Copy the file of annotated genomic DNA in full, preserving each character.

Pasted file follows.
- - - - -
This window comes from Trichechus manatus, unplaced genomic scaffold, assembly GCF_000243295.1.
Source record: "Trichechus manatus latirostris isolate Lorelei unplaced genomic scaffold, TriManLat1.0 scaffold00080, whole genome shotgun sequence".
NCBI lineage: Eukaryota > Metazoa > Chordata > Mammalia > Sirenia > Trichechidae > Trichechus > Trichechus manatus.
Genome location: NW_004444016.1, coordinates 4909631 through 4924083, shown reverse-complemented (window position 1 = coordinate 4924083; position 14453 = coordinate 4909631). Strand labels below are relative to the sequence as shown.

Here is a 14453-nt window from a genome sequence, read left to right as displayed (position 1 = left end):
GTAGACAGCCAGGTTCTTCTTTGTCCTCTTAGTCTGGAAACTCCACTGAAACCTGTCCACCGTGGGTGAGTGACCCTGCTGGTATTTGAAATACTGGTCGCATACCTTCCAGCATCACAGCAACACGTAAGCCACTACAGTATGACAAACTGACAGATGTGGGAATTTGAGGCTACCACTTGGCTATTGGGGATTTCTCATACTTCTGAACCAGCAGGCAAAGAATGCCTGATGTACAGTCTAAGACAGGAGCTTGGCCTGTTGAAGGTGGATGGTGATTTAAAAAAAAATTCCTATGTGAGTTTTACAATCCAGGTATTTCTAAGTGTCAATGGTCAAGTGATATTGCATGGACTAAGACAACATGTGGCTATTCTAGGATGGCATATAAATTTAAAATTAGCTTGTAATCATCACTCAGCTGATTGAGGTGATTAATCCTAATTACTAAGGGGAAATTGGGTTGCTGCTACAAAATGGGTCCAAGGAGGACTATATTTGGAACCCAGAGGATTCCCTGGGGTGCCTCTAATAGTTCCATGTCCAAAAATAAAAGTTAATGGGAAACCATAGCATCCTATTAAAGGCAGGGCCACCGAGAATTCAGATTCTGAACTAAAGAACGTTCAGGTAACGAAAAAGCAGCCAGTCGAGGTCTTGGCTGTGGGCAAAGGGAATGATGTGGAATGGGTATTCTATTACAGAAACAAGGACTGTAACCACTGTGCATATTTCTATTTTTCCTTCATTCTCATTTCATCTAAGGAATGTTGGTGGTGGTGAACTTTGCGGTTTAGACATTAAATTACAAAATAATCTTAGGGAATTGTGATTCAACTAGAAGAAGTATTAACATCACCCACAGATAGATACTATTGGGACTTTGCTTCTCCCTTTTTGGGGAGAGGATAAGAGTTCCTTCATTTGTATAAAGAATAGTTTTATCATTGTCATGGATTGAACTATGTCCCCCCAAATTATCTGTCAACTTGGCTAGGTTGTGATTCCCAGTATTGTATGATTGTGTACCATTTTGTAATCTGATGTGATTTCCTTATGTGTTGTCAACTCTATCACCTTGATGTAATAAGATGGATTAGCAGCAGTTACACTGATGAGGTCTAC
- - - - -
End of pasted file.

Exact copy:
This window comes from Trichechus manatus, unplaced genomic scaffold, assembly GCF_000243295.1.
Source record: "Trichechus manatus latirostris isolate Lorelei unplaced genomic scaffold, TriManLat1.0 scaffold00080, whole genome shotgun sequence".
NCBI lineage: Eukaryota > Metazoa > Chordata > Mammalia > Sirenia > Trichechidae > Trichechus > Trichechus manatus.
Genome location: NW_004444016.1, coordinates 4909631 through 4924083, shown reverse-complemented (window position 1 = coordinate 4924083; position 14453 = coordinate 4909631). Strand labels below are relative to the sequence as shown.

Here is a 14453-nt window from a genome sequence, read left to right as displayed (position 1 = left end):
GTAGACAGCCAGGTTCTTCTTTGTCCTCTTAGTCTGGAAACTCCACTGAAACCTGTCCACCGTGGGTGAGTGACCCTGCTGGTATTTGAAATACTGGTCGCATACCTTCCAGCATCACAGCAACACGTAAGCCACTACAGTATGACAAACTGACAGATGTGGGAATTTGAGGCTACCACTTGGCTATTGGGGATTTCTCATACTTCTGAACCAGCAGGCAAAGAATGCCTGATGTACAGTCTAAGACAGGAGCTTGGCCTGTTGAAGGTGGATGGTGATTTAAAAAAAAATTCCTATGTGAGTTTTACAATCCAGGTATTTCTAAGTGTCAATGGTCAAGTGATATTGCATGGACTAAGACAACATGTGGCTATTCTAGGATGGCATATAAATTTAAAATTAGCTTGTAATCATCACTCAGCTGATTGAGGTGATTAATCCTAATTACTAAGGGGAAATTGGGTTGCTGCTACAAAATGGGTCCAAGGAGGACTATATTTGGAACCCAGAGGATTCCCTGGGGTGCCTCTAATAGTTCCATGTCCAAAAATAAAAGTTAATGGGAAACCATAGCATCCTATTAAAGGCAGGGCCACCGAGAATTCAGATTCTGAACTAAAGAACGTTCAGGTAACGAAAAAGCAGCCAGTCGAGGTCTTGGCTGTGGGCAAAGGGAATGATGTGGAATGGGTATTCTATTACAGAAACAAGGACTGTAACCACTGTGCATATTTCTATTTTTCCTTCATTCTCATTTCATCTAAGGAATGTTGGTGGTGGTGAACTTTGCGGTTTAGACATTAAATTACAAAATAATCTTAGGGAATTGTGATTCAACTAGAAGAAGTATTAACATCACCCACAGATAGATACTATTGGGACTTTGCTTCTCCCTTTTTGGGGAGAGGATAAGAGTTCCTTCATTTGTATAAAGAATAGTTTTATCATTGTCATGGATTGAACTATGTCCCCCCAAATTATCTGTCAACTTGGCTAGGTTGTGATTCCCAGTATTGTATGATTGTGTACCATTTTGTAATCTGATGTGATTTCCTTATGTGTTGTCAACTCTATCACCTTGATGTAATAAGATGGATTAGCAGCAGTTACACTGATGAGGTCTAC